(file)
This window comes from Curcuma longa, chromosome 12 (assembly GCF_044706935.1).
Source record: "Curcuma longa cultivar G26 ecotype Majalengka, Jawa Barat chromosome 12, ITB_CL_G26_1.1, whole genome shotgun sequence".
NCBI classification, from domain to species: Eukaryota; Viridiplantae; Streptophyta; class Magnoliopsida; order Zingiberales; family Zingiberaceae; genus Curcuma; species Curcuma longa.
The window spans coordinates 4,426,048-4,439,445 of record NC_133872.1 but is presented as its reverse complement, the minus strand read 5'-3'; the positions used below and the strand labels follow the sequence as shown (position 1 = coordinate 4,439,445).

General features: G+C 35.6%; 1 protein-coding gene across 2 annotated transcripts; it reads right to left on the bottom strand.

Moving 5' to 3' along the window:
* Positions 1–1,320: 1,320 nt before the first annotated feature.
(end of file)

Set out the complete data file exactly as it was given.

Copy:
This window comes from Curcuma longa, chromosome 12 (assembly GCF_044706935.1).
Source record: "Curcuma longa cultivar G26 ecotype Majalengka, Jawa Barat chromosome 12, ITB_CL_G26_1.1, whole genome shotgun sequence".
NCBI classification, from domain to species: Eukaryota; Viridiplantae; Streptophyta; class Magnoliopsida; order Zingiberales; family Zingiberaceae; genus Curcuma; species Curcuma longa.
The window spans coordinates 4,426,048-4,439,445 of record NC_133872.1 but is presented as its reverse complement, the minus strand read 5'-3'; the positions used below and the strand labels follow the sequence as shown (position 1 = coordinate 4,439,445).

General features: G+C 35.6%; 1 protein-coding gene across 2 annotated transcripts; it reads right to left on the bottom strand.

Moving 5' to 3' along the window:
* Positions 1–1,320: 1,320 nt before the first annotated feature.